Lyme disease isn't the only tick-borne illness that can sicken your pet. Erlichiosis may also make your furry friend miserable. Fortunately, antibiotic treatment can kill the bacteria responsible ...View Article
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The most common reasons for pets to develop a skin irritation or rash are fleas, seasonal allergies or food allergies. While some cats and dogs can have a few fleas and not experience skin issues, other pets suffer an allergic reaction to flea saliva. Flea dermatitis symptoms include intense itching, scabs, hair loss and painfully inflamed skin. Signs of a food allergy often manifest through the skin by causing pets to scratch incessantly, lose hair, vomit and have swelled, reddened patches of skin.
Only Vitamin E oil should be used on a pet's dry skin. Most over-the-counter skin treatments for people contain strong ingredients that could exacerbate your pet's skin problem. In addition, pets often lick areas of their skin that are itchy or painful. Pets could get sick or even poisoned by licking skin ointments that are formulated for humans.
Caused by mites burrowing under an animal's skin, mange is seen mostly in outdoor animals and can be easily treated by your Germantown veterinarian. Symptoms of mange include hairless patches of inflamed skin, pimple-like bumps and constant scratching by the pet with mange. Diagnosis of mange is done by a vet analyzing a scraped sample of skin under the microscope. Medicated shampoos, dips or injections are all successful methods of getting rid of mange mites.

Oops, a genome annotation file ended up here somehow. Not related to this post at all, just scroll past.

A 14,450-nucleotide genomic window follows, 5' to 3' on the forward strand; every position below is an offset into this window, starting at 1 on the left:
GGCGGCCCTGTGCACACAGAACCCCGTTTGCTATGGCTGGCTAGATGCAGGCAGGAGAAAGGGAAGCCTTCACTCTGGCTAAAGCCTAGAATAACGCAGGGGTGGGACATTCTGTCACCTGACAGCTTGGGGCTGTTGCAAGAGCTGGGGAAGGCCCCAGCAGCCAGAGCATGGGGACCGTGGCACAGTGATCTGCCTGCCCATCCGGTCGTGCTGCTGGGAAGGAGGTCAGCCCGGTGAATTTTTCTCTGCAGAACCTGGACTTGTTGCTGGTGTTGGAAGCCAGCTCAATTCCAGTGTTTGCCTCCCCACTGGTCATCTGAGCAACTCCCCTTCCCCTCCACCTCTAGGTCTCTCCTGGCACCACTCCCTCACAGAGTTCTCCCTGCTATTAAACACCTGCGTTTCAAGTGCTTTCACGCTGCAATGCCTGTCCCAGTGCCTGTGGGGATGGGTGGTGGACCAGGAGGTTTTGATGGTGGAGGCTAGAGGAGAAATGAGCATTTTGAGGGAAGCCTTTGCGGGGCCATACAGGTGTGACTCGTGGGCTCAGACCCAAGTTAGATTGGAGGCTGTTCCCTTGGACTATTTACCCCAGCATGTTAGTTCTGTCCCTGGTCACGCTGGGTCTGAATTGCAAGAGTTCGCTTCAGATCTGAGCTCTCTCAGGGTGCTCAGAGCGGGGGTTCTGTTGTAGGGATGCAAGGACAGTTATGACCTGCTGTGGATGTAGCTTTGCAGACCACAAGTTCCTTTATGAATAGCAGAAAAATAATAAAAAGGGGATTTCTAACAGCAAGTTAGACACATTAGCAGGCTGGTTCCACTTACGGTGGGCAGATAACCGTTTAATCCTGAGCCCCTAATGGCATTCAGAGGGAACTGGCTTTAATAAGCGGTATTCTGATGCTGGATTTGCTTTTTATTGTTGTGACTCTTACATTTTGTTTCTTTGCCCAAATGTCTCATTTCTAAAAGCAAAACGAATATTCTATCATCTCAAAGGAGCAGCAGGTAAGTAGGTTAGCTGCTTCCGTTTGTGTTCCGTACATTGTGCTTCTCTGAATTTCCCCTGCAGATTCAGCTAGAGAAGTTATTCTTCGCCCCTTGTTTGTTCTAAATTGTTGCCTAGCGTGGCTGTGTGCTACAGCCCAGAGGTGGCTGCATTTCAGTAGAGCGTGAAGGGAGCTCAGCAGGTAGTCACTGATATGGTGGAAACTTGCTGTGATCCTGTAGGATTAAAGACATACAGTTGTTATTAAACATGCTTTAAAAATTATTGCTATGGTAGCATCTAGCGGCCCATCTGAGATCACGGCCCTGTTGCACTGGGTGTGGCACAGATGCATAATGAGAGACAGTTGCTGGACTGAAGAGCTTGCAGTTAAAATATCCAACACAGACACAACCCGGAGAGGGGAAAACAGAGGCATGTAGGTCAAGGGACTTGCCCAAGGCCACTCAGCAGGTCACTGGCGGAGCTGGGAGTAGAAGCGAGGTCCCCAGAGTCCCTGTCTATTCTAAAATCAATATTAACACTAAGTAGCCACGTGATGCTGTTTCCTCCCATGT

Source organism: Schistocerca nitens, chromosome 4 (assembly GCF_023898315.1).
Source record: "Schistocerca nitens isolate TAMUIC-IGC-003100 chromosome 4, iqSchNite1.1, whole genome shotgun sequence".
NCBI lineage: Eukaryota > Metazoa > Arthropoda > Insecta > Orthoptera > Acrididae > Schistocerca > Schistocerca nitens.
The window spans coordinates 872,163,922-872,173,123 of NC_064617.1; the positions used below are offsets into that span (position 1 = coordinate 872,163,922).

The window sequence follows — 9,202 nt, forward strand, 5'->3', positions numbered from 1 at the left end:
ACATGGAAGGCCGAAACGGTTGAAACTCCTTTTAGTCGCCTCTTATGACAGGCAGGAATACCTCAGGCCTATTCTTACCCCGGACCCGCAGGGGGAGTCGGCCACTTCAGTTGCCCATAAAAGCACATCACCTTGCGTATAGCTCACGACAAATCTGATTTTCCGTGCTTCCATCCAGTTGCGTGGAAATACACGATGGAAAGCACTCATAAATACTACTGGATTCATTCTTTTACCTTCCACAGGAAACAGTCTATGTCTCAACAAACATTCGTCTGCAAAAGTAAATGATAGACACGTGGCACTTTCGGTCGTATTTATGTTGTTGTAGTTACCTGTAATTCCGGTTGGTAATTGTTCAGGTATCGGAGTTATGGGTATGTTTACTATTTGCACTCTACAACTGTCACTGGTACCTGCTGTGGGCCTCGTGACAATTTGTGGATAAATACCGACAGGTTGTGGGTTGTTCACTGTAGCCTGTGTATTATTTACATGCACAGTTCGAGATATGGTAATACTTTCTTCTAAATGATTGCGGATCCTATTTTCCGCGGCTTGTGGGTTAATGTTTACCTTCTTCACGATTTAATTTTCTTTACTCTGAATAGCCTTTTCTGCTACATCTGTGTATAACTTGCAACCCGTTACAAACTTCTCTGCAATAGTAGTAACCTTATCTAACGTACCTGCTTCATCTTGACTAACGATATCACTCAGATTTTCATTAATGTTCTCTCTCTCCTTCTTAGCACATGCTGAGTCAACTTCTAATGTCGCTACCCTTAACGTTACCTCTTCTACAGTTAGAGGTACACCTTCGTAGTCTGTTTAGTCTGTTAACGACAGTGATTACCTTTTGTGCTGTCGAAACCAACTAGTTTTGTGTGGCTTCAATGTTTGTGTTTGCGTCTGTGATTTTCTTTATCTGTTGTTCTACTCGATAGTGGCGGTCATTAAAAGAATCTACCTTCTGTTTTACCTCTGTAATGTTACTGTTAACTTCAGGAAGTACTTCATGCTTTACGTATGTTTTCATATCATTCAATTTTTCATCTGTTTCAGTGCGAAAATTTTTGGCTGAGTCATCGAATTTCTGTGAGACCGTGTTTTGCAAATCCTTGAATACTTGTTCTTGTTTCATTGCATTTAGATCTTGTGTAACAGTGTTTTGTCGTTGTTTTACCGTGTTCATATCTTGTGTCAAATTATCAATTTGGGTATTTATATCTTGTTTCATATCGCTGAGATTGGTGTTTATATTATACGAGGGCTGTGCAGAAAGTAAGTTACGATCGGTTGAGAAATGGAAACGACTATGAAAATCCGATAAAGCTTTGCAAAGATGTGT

Anxious pets are often diagnosed with lick granulomas, or self-inflicted skin sores caused by the animal excessively licking and/or biting an area of skin. A lick granuloma can be as small as a quarter or cover half the animal's body. Since lick granulomas are primarily due to psychological issues involving boredom, separation anxiety or breed-associated nervousness, treatment for lick granulomas typically include pet owners addressing these problems constructively or having their veterinarian prescribe anti-anxiety medication for their pet.
Extreme scratching often tears a pet's skin, causing bleeding and allowing bacteria to enter the small wound. Infected skin irritations will swell, become painful and sometimes exude foul-smelling pus. Your Germantown veterinarian may put your pet on a regimen of antibiotics to clear up an infection before starting to treat the actual skin problem.
Fortunately, dogs and cats are not sensitive to oil in poison ivy that makes humans break out in an itchy, red rash. However, if your pet brushes up against poison ivy, that oil may be passed from their fur to your hands. If you think your pet may have gotten into poison ivy or sumac, give him or her a bath to remove any oil on their coat.
If your pet is suffering a skin condition, don't hesitate to call Forest Hill Animal Hospital today at 901-754-5007 to schedule an appointment.